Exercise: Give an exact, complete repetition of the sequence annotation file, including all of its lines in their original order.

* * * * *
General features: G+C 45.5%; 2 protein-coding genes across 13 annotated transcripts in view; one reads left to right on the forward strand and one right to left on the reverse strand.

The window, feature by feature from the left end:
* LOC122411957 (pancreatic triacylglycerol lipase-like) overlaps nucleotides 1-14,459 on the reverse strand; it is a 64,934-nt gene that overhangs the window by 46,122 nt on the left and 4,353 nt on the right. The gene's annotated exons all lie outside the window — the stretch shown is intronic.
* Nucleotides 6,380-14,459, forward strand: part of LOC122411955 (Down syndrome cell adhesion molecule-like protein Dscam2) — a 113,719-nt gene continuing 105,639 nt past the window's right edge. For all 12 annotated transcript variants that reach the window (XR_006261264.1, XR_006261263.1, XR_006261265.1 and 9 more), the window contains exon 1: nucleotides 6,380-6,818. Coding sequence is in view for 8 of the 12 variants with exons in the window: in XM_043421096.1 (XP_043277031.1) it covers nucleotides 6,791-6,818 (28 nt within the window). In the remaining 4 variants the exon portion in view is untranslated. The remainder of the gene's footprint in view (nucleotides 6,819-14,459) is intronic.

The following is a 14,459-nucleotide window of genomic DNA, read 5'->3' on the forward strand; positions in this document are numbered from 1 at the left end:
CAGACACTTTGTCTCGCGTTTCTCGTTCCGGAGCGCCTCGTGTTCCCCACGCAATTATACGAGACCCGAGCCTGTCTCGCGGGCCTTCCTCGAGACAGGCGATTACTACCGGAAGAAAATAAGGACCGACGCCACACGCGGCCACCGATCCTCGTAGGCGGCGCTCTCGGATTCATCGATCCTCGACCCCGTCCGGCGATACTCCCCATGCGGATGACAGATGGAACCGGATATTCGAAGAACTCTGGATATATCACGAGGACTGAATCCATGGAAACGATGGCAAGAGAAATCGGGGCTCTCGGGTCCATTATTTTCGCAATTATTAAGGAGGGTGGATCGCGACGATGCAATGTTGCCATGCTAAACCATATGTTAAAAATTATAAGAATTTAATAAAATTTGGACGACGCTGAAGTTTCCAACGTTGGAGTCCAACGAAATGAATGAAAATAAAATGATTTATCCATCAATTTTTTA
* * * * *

General features: G+C 45.5%; 2 protein-coding genes across 13 annotated transcripts in view; one reads left to right on the forward strand and one right to left on the reverse strand.

The window, feature by feature from the left end:
* LOC122411957 (pancreatic triacylglycerol lipase-like) overlaps nucleotides 1-14,459 on the reverse strand; it is a 64,934-nt gene that overhangs the window by 46,122 nt on the left and 4,353 nt on the right. The gene's annotated exons all lie outside the window — the stretch shown is intronic.
* Nucleotides 6,380-14,459, forward strand: part of LOC122411955 (Down syndrome cell adhesion molecule-like protein Dscam2) — a 113,719-nt gene continuing 105,639 nt past the window's right edge. For all 12 annotated transcript variants that reach the window (XR_006261264.1, XR_006261263.1, XR_006261265.1 and 9 more), the window contains exon 1: nucleotides 6,380-6,818. Coding sequence is in view for 8 of the 12 variants with exons in the window: in XM_043421096.1 (XP_043277031.1) it covers nucleotides 6,791-6,818 (28 nt within the window). In the remaining 4 variants the exon portion in view is untranslated. The remainder of the gene's footprint in view (nucleotides 6,819-14,459) is intronic.

The following is a 14,459-nucleotide window of genomic DNA, read 5'->3' on the forward strand; positions in this document are numbered from 1 at the left end:
CAGACACTTTGTCTCGCGTTTCTCGTTCCGGAGCGCCTCGTGTTCCCCACGCAATTATACGAGACCCGAGCCTGTCTCGCGGGCCTTCCTCGAGACAGGCGATTACTACCGGAAGAAAATAAGGACCGACGCCACACGCGGCCACCGATCCTCGTAGGCGGCGCTCTCGGATTCATCGATCCTCGACCCCGTCCGGCGATACTCCCCATGCGGATGACAGATGGAACCGGATATTCGAAGAACTCTGGATATATCACGAGGACTGAATCCATGGAAACGATGGCAAGAGAAATCGGGGCTCTCGGGTCCATTATTTTCGCAATTATTAAGGAGGGTGGATCGCGACGATGCAATGTTGCCATGCTAAACCATATGTTAAAAATTATAAGAATTTAATAAAATTTGGACGACGCTGAAGTTTCCAACGTTGGAGTCCAACGAAATGAATGAAAATAAAATGATTTATCCATCAATTTTTTA